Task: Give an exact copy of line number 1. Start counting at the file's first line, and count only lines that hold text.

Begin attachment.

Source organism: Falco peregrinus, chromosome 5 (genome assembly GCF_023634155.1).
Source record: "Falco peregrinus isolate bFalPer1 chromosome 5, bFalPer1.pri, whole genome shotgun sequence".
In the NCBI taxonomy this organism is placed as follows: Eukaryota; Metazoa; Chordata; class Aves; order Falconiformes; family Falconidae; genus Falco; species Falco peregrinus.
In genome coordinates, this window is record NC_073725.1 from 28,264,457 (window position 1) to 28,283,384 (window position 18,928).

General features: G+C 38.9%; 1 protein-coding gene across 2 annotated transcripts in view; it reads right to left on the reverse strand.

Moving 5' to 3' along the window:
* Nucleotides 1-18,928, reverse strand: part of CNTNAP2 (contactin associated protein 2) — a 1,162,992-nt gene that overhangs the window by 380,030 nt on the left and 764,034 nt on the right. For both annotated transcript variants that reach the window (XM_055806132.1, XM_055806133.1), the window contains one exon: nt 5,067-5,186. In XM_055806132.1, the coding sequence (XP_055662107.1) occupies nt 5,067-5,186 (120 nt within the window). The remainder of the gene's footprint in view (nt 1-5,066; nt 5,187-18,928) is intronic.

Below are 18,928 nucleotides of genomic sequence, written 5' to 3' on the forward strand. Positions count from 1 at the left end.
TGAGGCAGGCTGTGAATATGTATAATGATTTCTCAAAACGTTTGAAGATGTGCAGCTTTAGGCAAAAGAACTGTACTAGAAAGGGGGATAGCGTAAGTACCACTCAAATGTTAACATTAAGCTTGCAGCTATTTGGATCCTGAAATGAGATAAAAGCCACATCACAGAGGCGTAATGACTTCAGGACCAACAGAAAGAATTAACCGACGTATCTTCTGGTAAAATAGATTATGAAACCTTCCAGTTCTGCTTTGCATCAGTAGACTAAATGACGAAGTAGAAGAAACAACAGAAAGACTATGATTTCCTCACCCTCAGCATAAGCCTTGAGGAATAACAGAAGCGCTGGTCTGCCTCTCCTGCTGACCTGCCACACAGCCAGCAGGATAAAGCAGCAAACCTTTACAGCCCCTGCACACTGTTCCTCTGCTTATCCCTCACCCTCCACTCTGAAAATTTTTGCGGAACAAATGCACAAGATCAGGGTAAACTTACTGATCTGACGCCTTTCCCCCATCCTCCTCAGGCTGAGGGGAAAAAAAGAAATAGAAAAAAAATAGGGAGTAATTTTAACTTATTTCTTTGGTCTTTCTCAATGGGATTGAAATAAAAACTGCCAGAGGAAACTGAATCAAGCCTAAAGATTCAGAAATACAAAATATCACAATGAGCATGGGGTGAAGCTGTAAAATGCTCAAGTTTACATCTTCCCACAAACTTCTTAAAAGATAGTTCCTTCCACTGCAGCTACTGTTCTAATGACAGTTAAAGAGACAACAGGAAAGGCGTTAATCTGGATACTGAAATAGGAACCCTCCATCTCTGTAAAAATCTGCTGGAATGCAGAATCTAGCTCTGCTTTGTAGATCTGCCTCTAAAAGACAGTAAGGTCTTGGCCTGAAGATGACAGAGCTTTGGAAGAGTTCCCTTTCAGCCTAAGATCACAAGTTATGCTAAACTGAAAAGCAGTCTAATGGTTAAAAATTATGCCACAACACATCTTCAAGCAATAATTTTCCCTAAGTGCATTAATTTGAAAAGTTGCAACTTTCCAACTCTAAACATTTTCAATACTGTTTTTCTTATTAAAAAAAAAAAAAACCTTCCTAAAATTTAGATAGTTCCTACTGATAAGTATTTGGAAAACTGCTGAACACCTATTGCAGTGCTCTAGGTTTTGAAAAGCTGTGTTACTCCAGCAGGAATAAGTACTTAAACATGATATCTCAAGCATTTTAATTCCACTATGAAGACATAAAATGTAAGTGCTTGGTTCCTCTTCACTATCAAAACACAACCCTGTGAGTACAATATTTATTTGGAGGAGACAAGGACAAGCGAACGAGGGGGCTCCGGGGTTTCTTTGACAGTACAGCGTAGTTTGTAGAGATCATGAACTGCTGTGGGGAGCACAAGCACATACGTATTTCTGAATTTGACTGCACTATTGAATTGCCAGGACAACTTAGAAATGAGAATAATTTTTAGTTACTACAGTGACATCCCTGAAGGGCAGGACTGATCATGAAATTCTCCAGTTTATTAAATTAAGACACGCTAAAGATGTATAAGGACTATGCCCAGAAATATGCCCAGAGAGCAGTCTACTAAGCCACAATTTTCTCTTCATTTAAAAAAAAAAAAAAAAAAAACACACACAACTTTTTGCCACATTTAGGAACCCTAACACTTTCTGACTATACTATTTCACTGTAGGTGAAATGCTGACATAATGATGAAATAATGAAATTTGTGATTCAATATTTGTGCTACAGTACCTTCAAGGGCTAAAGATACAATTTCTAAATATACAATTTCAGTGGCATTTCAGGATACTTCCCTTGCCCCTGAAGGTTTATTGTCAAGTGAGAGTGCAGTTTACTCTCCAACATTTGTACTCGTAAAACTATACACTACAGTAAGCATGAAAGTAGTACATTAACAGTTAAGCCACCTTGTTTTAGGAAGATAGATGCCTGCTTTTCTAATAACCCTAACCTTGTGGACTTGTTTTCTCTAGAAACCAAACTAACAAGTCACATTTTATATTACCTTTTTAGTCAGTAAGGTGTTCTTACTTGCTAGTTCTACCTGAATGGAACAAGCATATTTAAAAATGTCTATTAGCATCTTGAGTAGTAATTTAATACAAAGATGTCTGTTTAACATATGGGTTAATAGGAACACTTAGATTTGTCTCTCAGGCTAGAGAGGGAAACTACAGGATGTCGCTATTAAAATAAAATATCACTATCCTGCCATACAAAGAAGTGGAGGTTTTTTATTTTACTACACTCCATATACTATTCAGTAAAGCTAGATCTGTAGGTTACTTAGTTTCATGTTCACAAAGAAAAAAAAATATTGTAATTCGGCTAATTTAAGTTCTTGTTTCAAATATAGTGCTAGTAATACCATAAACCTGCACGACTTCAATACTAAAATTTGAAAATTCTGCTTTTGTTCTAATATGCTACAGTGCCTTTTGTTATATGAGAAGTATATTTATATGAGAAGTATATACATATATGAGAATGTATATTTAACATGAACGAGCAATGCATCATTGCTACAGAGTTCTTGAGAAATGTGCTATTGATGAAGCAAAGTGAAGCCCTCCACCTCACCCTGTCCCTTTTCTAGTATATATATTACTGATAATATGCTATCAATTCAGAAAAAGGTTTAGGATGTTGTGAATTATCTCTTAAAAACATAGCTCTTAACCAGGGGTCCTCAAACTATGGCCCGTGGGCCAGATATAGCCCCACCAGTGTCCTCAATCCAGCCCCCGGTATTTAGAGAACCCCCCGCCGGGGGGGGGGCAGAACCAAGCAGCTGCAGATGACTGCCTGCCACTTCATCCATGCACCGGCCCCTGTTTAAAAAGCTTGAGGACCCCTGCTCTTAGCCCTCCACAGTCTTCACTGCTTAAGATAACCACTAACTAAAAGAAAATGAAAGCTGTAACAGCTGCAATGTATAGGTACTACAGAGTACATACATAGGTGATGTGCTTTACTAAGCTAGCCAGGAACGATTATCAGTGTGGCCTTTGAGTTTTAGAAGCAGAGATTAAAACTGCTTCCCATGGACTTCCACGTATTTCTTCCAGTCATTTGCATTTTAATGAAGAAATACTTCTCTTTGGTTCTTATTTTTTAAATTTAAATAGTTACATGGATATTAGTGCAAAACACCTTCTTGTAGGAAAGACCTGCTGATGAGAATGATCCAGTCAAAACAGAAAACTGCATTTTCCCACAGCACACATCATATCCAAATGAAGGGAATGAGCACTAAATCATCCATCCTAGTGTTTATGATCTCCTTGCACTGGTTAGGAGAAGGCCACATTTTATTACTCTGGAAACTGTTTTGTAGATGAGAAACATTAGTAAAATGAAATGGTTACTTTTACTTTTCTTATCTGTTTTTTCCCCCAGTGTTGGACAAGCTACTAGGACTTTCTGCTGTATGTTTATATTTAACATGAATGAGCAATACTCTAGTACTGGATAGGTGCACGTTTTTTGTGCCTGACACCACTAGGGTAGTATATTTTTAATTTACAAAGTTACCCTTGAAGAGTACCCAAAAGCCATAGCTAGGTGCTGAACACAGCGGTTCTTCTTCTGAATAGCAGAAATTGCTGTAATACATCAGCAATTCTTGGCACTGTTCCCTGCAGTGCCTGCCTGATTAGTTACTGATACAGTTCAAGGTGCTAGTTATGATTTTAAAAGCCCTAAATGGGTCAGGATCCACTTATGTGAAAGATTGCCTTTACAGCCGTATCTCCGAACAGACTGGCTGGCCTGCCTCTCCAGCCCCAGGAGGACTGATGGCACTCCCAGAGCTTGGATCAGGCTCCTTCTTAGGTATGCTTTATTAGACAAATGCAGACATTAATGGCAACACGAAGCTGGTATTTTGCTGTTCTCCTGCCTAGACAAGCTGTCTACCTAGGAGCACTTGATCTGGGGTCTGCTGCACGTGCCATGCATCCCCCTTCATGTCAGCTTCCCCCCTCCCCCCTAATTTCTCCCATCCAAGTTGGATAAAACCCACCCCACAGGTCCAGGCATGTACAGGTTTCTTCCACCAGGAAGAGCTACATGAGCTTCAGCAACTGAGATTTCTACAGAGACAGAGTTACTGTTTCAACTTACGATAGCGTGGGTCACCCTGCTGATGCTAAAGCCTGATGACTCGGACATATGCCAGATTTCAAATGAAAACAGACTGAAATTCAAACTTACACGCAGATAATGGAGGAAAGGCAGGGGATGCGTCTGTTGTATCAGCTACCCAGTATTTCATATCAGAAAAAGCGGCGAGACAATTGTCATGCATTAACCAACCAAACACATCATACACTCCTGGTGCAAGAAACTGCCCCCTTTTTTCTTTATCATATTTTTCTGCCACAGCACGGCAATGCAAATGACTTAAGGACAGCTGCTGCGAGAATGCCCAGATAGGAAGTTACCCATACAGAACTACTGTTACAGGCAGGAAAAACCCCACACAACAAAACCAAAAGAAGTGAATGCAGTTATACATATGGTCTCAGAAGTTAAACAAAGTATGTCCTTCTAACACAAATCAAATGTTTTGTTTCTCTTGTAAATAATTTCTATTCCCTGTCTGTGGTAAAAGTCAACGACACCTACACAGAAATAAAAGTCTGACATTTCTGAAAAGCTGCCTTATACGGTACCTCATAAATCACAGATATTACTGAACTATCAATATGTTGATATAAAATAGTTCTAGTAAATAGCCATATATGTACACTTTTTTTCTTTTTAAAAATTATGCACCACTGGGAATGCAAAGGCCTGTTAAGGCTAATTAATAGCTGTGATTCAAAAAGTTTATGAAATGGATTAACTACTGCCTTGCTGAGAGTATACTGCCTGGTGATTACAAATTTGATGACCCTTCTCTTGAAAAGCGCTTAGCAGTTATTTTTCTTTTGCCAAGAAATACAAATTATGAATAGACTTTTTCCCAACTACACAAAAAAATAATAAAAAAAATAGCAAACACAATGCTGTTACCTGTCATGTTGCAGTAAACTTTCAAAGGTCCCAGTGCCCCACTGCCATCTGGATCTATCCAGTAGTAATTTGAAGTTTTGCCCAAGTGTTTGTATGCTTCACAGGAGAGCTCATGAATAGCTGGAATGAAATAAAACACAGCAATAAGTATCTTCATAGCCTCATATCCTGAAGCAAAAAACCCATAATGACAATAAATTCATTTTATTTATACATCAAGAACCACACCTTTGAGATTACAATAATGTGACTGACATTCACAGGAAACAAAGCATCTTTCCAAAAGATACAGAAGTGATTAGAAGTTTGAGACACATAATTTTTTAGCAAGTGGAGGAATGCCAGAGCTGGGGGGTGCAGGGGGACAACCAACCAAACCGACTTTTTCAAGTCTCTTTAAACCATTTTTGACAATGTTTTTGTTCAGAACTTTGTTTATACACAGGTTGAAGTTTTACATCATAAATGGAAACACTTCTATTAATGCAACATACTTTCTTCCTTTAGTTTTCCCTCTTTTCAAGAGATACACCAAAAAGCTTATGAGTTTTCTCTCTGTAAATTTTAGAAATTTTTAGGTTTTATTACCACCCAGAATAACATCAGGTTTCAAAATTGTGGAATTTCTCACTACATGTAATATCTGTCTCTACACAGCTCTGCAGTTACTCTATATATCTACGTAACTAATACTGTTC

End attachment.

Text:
Source organism: Falco peregrinus, chromosome 5 (genome assembly GCF_023634155.1).